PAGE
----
Saturday, April 18, 2015
Medicare beneficiaries typically purchase “Medigap” insurance, which pays for most of Medicare’s deductibles and copayments. However, Congress recently passed legislation that will no longer allow Medigap plans to offer coverage of the Medicare Part B deductible, beginning in 2020. Current Medigap policyholders and those buying policies before 2020 will still be eligible for the deductible coverage after that date.
This new change is to help pay for the “doc fix” legislation that overhauls the way Medicare pays doctors and that is expected to cost $200 billion over 10 years. The reasoning behind making Medicare beneficiaries pay the deductible themselves is that it will make them rethink the decision to go to a doctor and perhaps costing the Medicare system superfluous expenses.
See Congress Schedules End to Insurance Coverage of Medicare Part B Deductible, Elder Law Answers, Apr. 17, 2015.
Elizabeth R. Carter (Louisiana State University) recently published an article entitled, Tipping the Scales in Favor of Charitable Bequests: A Critique, 34 Pace L. Rev. 983-1040 (2014). Provided below is the article’s abstract:
The public policy favoring testamentary bequests to charities is well established in the law. However, that public policy can, and does, conflict with other equally well-founded public policies. When confronted with this conflict, courts are often dismissive or even hostile towards the parties seeking to challenge a testamentary bequest to a charity. I argue that the policy favoring charitable giving has gone too far and has, in some instances, undermined other important public policies. Specifically, courts and legislators have strengthened the charitable bequest policy without giving enough consideration to other, equally important public policies. This problem is not new. History shows that similar policy conflicts have arisen periodically since late antiquity, if not earlier. The parameters of the problem, however, are somewhat new. The governing law, available technologies, and familial relationships have certainly evolved since the time of late antiquity. This article examines how the public policy favoring charitable bequests conflicts with various aspects of the equally important public policies of testamentary freedom and family protection.
Part II considers the competing public policies of testamentary freedom, family protection, and charitable bequests, as well as the existing legal doctrines aimed at furthering these policies. Part III examines the social and legal origins of charitable bequests and the periodic attempts to balance charitable bequests with other important policy considerations. Part IV examines the role of the non-profit sector in America today. Specifically, Part IV considers the size and scope of the nonprofit industry, the legal and economic benefits the nonprofit industry enjoys, and the manner in which nonprofits solicit charitable bequests. Part V illustrates how the current law fails to strike the appropriate balance between the competing policies, as the current law is too favorable to charities and reform is needed. Part VI concludes.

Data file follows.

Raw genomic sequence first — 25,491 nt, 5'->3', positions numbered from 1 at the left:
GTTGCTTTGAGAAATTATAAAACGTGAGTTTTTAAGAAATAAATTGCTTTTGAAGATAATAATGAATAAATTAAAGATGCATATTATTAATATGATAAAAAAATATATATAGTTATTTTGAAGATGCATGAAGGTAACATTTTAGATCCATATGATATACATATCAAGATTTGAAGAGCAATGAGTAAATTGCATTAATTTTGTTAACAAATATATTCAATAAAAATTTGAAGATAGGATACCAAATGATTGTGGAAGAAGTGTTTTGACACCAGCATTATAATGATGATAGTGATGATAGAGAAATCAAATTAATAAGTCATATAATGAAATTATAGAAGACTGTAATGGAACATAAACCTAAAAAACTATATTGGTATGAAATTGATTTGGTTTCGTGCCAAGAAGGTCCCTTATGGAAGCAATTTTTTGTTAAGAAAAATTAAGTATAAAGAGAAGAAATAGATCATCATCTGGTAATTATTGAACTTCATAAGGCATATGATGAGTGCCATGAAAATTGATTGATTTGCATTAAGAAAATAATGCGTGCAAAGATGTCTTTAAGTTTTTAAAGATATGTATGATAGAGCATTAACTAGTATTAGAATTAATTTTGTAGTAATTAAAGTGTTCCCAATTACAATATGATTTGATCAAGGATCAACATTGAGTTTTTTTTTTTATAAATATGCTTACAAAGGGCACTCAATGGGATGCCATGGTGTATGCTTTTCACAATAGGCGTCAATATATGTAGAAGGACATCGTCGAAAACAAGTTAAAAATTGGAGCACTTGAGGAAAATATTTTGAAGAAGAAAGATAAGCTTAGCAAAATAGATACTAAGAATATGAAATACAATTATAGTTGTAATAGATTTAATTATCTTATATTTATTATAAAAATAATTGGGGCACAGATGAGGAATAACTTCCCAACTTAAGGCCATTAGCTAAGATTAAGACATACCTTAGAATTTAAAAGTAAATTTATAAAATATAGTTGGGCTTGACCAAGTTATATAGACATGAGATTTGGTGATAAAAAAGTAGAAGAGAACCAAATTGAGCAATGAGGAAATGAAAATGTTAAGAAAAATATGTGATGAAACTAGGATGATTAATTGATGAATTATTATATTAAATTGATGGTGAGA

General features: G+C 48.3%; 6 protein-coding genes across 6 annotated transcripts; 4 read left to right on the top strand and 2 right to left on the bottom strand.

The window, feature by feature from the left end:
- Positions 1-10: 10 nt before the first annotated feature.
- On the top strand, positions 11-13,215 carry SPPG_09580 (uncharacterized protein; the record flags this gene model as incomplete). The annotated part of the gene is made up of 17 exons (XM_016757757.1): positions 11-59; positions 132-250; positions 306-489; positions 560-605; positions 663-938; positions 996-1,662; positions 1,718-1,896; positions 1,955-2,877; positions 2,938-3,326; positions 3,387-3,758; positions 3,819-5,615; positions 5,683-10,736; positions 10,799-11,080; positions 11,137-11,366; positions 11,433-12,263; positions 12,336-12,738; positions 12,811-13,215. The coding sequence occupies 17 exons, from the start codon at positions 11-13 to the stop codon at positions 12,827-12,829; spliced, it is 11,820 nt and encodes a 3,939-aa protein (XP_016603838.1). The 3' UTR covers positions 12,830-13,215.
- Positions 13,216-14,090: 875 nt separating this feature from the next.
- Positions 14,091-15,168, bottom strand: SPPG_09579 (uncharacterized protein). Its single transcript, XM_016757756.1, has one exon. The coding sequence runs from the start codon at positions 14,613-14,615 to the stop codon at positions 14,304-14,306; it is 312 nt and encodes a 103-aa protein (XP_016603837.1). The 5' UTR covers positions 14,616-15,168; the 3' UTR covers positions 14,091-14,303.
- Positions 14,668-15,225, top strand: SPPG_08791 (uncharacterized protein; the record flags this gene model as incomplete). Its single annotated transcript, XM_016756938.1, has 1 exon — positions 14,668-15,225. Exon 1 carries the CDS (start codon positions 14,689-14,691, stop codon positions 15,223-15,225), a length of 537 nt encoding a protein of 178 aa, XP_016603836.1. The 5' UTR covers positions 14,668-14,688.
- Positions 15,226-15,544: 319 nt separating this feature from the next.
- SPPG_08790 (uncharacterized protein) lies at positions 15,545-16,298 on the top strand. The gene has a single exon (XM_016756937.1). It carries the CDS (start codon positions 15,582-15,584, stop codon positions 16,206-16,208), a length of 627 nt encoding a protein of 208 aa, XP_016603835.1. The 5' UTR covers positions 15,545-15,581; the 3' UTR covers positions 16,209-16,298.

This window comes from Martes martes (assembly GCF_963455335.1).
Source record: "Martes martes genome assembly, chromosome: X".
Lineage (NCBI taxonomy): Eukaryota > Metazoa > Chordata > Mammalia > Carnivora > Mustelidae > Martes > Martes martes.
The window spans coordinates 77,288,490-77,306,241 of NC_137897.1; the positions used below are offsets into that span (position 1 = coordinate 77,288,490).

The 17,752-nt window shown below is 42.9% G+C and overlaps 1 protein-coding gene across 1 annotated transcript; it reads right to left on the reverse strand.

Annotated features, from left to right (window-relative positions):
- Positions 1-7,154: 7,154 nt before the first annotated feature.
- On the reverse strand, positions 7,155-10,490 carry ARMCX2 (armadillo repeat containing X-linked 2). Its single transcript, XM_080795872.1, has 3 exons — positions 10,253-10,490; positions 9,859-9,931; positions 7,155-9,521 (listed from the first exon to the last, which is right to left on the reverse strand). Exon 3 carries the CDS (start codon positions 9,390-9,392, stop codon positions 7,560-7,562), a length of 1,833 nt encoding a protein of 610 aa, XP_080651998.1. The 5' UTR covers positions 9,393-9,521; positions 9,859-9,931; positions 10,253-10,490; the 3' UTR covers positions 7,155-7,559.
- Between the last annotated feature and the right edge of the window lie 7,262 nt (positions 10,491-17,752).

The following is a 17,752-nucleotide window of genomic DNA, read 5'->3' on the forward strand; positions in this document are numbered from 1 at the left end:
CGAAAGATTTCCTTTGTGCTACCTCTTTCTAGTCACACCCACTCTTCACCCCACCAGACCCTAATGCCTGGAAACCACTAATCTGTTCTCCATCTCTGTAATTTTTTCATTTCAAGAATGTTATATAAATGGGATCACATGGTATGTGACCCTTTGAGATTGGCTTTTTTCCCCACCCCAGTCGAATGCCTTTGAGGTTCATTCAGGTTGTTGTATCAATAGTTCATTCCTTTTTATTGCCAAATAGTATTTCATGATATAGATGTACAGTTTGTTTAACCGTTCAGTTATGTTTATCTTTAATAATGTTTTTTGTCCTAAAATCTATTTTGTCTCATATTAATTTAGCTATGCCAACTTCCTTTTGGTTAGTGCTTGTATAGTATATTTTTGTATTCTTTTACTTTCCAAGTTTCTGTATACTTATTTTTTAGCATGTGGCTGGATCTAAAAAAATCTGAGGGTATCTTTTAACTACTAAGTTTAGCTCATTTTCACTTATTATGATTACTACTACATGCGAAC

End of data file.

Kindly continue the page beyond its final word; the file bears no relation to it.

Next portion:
Powers of Attorney are often drafted using boilerplate language. However, with the now $5.43 million Federal estate tax exemption, many Powers of Attorney may need to be revised in the way they address gifts made by agents. Prior to the increased exemption gifting by agents was more beneficial, but now it is likely not needed or can be exploited as has been seen by the increase in financial elder abuse. Even for individuals that still need estate tax considerations included in their Powers of Attorney, reviewing and individualizing the directions for how gifts should be made can be beneficial.
See Martin Shenkman, Do Powers of Attorney Need New Gifting Rules?, Financial Planning, Apr. 14, 2015.
Special thanks to Jim Hillhouse for bringing this article to my attention.
Revocable Trust Trustor, Trustee, Beneficiary Allowed to Recover from Arizona's Residential Contractors’ Recovery Fund
After problems with the construction of Krishna Pinnamaneni's home he filed a complaint under the Residential Contractors’ Recovery Fund requesting compensation. The Fund created by Arizona statute allows a "person injured" to recover when a contractor performs deficient work.
The work performed by the contractor was determined to be deficient by an administrative judge, but the Arizona Registrar of Contractors (ROC) denied Pinnamaneni's claim based on it being filed by someone that was not an "injured person." The real property that is the site of the home is owned by a revocable trust, which Pinnamaneni is the trustor, trustee, and beneficiary. The contract with the contractor was made by Pinnamaneni through his LLC, Pioneer Family Investments. The denial of Pinnamaneni's claim was affirmed by a superior court, and Pinnamaneni appealed.